Israeli Judge: The State Is Risking the Lives of Eritrean Refugees

Israel has special classifications known as 'Ethiopians of Eritrean origin' and 'mixed Ethiopians' that are causing problems for the refugees.

The state repeatedly deceives the courts, telling them Eritrean refugees deported to Ethiopia are in no danger, while the authorities know this puts the migrants' lives at risk, says a petition against the intended deportation of an Eritrean refugee.

Israel has special classifications known as "Ethiopians of Eritrean origin" and "mixed Ethiopians" that are causing problems for the refugees.

Eritrean refugee
Alon Ron

"The authorities know the refugees' lives are in danger - they are imprisoned as soon as they land at the airport [in Ethiopia] - but they repeatedly hide it from the courts," said attorney Omer Shatz of the human rights group Anu Plitim. The petition is on behalf of an Eritrean, Prau Isho Hagos.

Petah Tikva District Court Judge Avraham Yaakov has said at a hearing on Hagos' petition that the state's contradictory statements were tantamount to "gambling with human life."

Hagos, 24, migrated with his family to Ethiopia after the war with Eritrea that ended over a decade ago. In Ethiopia his mother, brother and sister were murdered and the family's house was burned down. Hagos and his father and brother fled to Sudan.

When he entered Israel in 2009, Egyptian soldiers shot his brother and his pregnant wife near the border. Hagos, who was injured in the incident, was arrested in Israel and detained at the Saharonim and Givon prisons for two years.

He told the authorities he was Eritrean and therefore entitled to protection from deportation. But the Population and Immigration Authority insisted he was Ethiopian, a status enabling immediate deportation.

Hagos produced documents proving his nationality, as required. The authority finally agreed he had been born in Eritrea, but argued he was also Ethiopian and therefore part of a group classified as "Ethiopians of Eritrean origin" or "mixed Ethiopians."

But an official from the Ethiopian consulate met Hagos in custody and refused to grant him Ethiopian papers, claiming he was not Ethiopian.

The prosecution argued that the decision to deport Hagos was reasonable because he could not prove he was Eritrean and "failed to prove he did not have Ethiopian nationality."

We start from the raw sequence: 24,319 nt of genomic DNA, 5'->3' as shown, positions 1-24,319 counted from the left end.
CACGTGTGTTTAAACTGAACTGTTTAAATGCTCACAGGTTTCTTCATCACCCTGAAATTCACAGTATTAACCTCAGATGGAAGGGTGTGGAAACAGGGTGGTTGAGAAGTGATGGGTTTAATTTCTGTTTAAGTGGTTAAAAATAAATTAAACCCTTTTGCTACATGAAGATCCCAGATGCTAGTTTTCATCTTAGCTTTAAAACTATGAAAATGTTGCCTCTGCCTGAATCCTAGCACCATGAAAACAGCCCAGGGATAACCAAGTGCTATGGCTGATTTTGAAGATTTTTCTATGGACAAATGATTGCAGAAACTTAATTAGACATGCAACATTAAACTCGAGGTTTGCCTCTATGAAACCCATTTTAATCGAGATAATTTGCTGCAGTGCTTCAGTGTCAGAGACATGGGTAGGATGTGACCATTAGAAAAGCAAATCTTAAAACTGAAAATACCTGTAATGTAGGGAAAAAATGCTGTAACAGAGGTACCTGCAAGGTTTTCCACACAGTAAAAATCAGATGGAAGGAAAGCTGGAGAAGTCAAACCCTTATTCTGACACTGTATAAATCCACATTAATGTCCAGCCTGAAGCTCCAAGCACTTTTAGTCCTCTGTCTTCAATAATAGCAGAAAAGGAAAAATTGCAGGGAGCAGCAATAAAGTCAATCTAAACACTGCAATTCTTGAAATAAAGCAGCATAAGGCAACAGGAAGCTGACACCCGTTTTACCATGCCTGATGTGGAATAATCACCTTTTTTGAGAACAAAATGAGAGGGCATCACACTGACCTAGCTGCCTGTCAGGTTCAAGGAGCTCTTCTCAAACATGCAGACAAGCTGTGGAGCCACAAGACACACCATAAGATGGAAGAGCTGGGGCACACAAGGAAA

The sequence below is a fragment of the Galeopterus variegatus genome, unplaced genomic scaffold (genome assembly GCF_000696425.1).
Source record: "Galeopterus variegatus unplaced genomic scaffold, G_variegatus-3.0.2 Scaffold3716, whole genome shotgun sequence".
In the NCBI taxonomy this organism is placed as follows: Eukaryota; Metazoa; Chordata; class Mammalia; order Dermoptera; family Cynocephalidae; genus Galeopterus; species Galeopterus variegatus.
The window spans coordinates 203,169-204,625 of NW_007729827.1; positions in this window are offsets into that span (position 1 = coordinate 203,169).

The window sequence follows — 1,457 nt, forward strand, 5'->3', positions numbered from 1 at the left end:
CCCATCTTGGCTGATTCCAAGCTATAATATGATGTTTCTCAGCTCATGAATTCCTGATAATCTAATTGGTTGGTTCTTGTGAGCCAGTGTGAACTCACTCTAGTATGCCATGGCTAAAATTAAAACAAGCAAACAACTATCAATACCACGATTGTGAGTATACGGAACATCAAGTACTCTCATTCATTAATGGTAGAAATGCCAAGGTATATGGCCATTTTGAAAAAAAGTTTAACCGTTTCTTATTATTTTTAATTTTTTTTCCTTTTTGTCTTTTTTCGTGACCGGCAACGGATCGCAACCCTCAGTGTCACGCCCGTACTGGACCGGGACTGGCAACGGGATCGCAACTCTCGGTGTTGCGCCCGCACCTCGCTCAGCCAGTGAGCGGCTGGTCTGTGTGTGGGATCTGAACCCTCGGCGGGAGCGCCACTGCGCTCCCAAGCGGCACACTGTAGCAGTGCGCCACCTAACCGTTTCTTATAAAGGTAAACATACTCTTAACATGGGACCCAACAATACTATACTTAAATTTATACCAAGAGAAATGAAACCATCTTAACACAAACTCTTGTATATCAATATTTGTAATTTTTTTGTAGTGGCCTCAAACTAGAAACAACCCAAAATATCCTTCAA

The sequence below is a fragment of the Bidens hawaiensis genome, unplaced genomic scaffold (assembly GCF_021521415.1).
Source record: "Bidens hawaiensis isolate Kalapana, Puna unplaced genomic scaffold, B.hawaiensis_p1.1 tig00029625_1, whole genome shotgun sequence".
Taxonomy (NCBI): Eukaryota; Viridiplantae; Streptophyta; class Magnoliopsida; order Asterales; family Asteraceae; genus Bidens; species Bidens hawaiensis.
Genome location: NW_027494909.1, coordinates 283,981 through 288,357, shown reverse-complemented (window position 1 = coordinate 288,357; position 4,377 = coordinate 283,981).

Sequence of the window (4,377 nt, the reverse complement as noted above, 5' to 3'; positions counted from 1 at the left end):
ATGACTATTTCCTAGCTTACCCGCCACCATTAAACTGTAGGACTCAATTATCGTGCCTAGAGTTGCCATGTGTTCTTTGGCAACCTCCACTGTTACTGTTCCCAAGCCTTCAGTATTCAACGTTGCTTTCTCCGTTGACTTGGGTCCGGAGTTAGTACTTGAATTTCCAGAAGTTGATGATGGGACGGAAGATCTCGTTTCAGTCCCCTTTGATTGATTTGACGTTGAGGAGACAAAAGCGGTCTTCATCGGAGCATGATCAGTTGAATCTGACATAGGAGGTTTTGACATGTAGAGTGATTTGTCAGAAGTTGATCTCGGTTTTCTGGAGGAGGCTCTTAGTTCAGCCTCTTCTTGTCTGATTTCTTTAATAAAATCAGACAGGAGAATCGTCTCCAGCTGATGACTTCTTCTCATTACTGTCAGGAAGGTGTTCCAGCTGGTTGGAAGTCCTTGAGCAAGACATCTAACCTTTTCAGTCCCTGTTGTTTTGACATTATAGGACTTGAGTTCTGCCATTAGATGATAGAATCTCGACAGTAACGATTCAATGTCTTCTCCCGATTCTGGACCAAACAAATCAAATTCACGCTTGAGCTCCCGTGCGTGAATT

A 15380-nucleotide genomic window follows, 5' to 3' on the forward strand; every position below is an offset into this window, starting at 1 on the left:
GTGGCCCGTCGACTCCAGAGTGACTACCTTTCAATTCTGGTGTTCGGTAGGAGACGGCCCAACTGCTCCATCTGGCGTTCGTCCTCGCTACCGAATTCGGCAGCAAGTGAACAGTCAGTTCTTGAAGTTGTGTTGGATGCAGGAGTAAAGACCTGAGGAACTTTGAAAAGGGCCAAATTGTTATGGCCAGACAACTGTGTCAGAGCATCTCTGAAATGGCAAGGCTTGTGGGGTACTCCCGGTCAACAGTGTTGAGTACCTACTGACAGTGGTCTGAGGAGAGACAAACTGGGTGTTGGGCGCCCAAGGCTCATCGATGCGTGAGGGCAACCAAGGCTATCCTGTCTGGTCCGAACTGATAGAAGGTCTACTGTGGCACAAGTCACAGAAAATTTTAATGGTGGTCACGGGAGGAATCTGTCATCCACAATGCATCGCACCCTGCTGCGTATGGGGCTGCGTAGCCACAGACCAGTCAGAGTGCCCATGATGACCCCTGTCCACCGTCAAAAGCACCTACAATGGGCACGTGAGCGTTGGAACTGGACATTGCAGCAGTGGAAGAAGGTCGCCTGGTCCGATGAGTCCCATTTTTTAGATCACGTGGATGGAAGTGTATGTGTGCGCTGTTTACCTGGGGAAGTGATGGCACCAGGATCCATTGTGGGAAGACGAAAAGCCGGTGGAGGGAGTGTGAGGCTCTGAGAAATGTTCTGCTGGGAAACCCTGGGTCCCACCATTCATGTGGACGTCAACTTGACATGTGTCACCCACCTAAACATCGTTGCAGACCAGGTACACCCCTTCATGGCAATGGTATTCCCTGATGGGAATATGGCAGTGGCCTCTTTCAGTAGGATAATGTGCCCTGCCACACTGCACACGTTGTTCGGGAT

The state told the court last year that "mixed Ethiopians were in no danger if they were deported to Ethiopia .... There is no evidence the Ethiopian authorities harassed or discriminated against people who had stayed in Eritrea or who consider themselves partly Eritrean."

But later that month Ravit Topol of the Interior Ministry's Refugee Status Determination unit told the ministry's advisory committee on refugees that Ethiopia was not safe for "mixed Ethiopians." She also said the authorities didn't know what happened to refugees on their return to Ethiopia.

"They are all in danger of persecution," she said.

The Refugee Status Determination unit asked for a report on the situation in Ethiopia but has yet to receive it, she said.

"I find the state's position puzzling," said the judge. "Its arguments say explicitly it does not want to inquire and ascertain the danger [to the refugees]. In the event, it wants to gamble with human life."

Shatz said Anu Plitim intends to ask the State Comptroller to look into the state's treatment of asylum seekers.

For its part, the Population and Immigration Authority said Hagos had "confirmed that his mother was born in Ethiopia, and after she met his father they moved to Eritrea, where he was born. When he was 8 they returned to Ethiopia and lived there until 2008. He claims he left Ethiopia because of his Eritrean origins and that this had caused them problems in Ethiopia.

"Many contradictions were found in the interview with him, so his request was rejected. As part of the petition submitted for him, it was decided to release him on bail, and his birth certificate has been sent for examination."